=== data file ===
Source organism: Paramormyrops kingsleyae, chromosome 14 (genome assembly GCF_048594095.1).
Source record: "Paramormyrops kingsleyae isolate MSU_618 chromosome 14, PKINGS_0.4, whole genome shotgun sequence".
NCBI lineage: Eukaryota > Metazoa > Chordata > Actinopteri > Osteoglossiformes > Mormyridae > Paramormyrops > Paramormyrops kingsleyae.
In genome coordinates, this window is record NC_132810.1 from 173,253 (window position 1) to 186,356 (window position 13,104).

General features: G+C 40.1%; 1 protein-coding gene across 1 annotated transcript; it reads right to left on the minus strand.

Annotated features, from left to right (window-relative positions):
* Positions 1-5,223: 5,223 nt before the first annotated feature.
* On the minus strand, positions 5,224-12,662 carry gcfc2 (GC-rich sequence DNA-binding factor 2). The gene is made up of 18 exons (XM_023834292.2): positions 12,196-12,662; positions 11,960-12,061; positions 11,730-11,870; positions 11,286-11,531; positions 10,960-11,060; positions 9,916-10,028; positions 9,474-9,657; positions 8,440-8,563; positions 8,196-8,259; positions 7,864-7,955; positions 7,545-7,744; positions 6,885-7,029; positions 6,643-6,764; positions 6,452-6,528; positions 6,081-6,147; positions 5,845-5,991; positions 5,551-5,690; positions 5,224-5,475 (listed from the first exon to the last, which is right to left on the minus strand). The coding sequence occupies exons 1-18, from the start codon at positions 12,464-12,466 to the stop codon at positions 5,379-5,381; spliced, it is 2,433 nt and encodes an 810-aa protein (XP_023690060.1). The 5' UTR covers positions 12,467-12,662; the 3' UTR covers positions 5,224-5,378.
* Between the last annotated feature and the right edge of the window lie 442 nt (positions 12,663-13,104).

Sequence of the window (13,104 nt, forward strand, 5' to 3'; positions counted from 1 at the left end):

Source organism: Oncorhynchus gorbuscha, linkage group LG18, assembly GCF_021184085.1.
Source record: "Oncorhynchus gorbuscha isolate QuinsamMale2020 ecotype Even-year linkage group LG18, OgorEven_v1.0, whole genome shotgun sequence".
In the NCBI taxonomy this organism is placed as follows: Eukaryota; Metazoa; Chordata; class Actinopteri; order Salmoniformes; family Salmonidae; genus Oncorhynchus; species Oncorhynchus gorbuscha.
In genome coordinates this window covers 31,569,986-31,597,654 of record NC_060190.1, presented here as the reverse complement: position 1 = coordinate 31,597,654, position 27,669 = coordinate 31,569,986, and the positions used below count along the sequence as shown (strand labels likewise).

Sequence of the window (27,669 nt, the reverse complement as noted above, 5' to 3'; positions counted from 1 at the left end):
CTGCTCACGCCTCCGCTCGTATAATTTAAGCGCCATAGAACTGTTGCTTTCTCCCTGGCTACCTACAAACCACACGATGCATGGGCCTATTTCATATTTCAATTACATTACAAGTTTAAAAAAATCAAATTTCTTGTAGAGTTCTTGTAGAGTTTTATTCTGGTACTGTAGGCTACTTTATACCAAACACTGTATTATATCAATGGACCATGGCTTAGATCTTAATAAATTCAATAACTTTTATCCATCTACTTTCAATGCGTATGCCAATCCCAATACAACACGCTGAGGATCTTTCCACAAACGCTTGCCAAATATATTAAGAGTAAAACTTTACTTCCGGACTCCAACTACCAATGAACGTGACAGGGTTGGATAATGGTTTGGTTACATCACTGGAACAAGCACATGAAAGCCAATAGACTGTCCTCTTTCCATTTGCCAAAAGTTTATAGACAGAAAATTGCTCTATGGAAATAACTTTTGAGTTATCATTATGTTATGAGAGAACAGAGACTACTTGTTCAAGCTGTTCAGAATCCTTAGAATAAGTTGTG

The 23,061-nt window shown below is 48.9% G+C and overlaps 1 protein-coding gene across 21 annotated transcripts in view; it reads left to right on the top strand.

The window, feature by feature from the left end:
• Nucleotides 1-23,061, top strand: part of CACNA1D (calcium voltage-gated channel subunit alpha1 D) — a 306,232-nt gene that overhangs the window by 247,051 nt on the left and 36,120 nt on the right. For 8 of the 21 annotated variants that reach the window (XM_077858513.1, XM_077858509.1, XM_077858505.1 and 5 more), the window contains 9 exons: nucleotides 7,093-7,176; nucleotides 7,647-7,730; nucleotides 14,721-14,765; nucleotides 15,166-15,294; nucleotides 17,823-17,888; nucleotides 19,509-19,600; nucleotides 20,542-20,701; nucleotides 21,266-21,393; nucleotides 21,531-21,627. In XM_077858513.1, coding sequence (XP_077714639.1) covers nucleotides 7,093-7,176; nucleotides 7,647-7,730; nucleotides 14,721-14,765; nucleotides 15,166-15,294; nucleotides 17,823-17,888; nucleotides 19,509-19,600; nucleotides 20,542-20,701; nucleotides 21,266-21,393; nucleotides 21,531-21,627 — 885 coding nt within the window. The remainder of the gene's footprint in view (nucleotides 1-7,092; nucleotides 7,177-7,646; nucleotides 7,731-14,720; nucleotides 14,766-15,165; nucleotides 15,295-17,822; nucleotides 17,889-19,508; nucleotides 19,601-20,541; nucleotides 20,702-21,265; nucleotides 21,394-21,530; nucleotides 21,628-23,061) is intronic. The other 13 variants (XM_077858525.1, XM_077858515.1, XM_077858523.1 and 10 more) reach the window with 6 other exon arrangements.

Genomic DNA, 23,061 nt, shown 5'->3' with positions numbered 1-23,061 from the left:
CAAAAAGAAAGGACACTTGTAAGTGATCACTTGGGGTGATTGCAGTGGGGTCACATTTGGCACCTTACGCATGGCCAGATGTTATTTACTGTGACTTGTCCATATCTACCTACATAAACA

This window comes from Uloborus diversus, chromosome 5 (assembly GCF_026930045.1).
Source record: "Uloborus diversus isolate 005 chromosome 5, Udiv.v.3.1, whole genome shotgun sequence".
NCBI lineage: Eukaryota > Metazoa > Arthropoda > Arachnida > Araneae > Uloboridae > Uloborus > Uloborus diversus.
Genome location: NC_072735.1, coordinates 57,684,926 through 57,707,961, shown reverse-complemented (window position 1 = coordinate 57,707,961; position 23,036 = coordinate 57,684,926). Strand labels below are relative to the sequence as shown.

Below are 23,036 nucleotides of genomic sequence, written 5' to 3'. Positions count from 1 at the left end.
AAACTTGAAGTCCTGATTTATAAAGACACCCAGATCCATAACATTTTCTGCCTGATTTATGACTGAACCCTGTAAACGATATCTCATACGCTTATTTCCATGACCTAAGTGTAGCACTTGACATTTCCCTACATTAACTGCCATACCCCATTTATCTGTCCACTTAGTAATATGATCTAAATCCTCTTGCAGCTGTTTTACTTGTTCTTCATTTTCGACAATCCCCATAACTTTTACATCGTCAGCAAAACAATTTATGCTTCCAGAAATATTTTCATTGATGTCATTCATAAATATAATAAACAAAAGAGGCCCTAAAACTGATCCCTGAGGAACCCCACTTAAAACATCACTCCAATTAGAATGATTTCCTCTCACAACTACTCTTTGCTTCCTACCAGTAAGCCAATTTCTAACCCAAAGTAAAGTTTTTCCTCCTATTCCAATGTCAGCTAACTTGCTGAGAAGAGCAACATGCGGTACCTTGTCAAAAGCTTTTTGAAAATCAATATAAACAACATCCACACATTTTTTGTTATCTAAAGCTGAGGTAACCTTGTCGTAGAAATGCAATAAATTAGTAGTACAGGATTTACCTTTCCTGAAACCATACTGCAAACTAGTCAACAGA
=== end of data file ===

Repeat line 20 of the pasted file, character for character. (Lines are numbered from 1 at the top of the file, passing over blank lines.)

Genomic DNA, 23,061 nt, shown 5'->3' with positions numbered 1-23,061 from the left: